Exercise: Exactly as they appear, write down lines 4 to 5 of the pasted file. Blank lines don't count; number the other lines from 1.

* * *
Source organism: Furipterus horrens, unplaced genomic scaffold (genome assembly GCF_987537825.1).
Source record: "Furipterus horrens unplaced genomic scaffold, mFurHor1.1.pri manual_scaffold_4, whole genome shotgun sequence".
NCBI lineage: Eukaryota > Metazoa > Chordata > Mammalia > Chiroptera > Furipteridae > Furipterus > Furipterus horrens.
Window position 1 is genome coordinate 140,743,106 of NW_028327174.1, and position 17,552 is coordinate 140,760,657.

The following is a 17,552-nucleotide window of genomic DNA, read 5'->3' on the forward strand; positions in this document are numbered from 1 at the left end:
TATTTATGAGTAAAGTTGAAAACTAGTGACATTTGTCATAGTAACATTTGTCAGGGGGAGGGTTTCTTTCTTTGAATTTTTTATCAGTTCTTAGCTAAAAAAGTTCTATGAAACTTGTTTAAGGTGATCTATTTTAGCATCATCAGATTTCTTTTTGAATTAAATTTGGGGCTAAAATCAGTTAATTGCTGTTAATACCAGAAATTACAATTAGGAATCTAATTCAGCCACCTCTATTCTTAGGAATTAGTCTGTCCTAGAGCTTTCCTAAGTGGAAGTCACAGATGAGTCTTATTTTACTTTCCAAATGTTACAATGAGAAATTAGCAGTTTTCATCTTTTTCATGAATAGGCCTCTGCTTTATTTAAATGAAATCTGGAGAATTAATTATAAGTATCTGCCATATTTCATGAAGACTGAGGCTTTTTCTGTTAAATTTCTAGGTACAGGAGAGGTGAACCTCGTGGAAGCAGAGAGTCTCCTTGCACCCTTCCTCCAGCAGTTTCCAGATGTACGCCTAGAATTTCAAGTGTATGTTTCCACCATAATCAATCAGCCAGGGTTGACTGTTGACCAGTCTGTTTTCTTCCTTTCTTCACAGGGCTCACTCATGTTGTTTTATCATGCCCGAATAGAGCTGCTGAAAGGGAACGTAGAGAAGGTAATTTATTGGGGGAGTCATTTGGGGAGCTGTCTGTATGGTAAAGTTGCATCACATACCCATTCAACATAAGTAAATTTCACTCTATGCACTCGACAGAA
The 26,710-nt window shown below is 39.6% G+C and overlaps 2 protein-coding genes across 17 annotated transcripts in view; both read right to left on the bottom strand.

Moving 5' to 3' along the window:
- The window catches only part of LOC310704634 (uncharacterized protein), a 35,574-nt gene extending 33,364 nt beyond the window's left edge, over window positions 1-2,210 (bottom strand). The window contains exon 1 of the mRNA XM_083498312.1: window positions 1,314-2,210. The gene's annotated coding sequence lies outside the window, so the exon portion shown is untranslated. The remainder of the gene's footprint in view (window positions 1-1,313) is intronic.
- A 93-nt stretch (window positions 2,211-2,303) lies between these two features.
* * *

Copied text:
Window position 1 is genome coordinate 140,743,106 of NW_028327174.1, and position 17,552 is coordinate 140,760,657.

The following is a 17,552-nucleotide window of genomic DNA, read 5'->3' on the forward strand; positions in this document are numbered from 1 at the left end: